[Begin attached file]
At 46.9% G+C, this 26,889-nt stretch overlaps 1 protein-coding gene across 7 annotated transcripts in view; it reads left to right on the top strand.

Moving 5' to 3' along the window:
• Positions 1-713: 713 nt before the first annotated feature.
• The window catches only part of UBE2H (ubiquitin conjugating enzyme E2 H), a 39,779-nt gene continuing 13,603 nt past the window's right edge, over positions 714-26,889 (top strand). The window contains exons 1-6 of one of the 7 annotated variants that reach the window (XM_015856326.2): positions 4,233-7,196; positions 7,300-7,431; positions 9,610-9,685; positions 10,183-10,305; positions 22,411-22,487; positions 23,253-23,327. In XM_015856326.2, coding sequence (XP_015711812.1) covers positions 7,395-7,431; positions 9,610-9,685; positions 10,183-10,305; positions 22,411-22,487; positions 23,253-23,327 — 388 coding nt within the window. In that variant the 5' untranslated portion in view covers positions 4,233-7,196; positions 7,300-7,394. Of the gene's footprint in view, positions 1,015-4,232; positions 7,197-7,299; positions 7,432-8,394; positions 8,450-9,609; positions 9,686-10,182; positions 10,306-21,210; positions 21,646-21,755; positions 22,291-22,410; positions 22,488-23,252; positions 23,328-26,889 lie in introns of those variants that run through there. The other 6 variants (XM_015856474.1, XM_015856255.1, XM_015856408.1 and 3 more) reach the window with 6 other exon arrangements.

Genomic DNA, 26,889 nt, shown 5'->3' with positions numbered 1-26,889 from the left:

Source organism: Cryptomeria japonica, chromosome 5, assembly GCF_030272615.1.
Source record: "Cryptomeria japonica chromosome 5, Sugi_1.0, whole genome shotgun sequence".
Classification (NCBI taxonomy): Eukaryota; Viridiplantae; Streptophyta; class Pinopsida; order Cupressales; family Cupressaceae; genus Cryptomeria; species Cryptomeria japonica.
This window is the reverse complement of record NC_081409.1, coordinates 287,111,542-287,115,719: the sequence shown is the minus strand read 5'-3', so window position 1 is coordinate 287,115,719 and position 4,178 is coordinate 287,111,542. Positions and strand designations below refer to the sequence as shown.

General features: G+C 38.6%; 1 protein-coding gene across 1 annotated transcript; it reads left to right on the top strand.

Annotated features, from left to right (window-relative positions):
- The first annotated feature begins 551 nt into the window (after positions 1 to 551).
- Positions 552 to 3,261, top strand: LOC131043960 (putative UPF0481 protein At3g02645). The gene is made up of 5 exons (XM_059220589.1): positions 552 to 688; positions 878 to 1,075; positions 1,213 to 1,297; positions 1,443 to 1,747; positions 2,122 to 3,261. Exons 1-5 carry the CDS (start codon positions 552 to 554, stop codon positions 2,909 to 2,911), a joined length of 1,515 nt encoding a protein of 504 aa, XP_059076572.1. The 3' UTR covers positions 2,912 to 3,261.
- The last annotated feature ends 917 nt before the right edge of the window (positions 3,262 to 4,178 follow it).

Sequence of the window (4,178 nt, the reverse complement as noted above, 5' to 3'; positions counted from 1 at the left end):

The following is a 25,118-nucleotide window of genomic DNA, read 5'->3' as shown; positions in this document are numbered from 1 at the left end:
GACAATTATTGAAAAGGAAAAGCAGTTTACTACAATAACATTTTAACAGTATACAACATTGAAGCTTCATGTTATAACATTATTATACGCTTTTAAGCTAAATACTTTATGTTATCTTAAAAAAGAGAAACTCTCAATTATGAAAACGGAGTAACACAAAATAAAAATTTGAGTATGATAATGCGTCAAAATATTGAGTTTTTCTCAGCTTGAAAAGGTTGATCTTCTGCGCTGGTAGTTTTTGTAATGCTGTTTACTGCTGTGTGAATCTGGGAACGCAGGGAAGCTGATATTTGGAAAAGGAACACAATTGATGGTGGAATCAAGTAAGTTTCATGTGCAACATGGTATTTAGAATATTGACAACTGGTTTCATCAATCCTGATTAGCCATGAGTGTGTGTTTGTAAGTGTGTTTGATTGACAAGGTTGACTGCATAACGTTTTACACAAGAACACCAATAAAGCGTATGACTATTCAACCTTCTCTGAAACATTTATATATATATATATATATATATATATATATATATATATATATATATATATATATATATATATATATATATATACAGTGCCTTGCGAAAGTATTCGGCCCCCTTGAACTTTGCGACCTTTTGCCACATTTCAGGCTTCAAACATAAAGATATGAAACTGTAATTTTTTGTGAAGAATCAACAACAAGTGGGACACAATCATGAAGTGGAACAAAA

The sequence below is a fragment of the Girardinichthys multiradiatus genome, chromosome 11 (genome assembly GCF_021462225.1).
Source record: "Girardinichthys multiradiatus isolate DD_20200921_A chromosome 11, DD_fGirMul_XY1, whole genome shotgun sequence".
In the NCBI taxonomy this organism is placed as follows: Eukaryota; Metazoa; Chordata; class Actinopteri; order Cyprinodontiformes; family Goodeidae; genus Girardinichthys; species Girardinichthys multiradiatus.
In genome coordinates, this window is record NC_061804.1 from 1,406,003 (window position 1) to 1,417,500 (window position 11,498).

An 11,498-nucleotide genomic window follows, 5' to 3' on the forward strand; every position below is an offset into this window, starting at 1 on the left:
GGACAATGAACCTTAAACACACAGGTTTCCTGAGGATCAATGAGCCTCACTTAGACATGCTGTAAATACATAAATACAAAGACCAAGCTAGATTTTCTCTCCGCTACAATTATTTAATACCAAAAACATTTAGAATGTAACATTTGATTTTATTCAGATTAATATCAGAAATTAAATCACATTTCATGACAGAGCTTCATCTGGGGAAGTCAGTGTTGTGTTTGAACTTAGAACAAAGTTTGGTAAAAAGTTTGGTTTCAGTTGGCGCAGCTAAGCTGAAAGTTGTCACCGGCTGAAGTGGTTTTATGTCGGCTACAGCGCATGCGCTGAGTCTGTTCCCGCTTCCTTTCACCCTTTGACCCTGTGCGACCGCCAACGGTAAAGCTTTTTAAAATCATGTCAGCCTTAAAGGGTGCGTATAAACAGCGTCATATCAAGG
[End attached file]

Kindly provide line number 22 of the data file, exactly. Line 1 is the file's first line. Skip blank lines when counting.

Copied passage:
An 11,498-nucleotide genomic window follows, 5' to 3' on the forward strand; every position below is an offset into this window, starting at 1 on the left: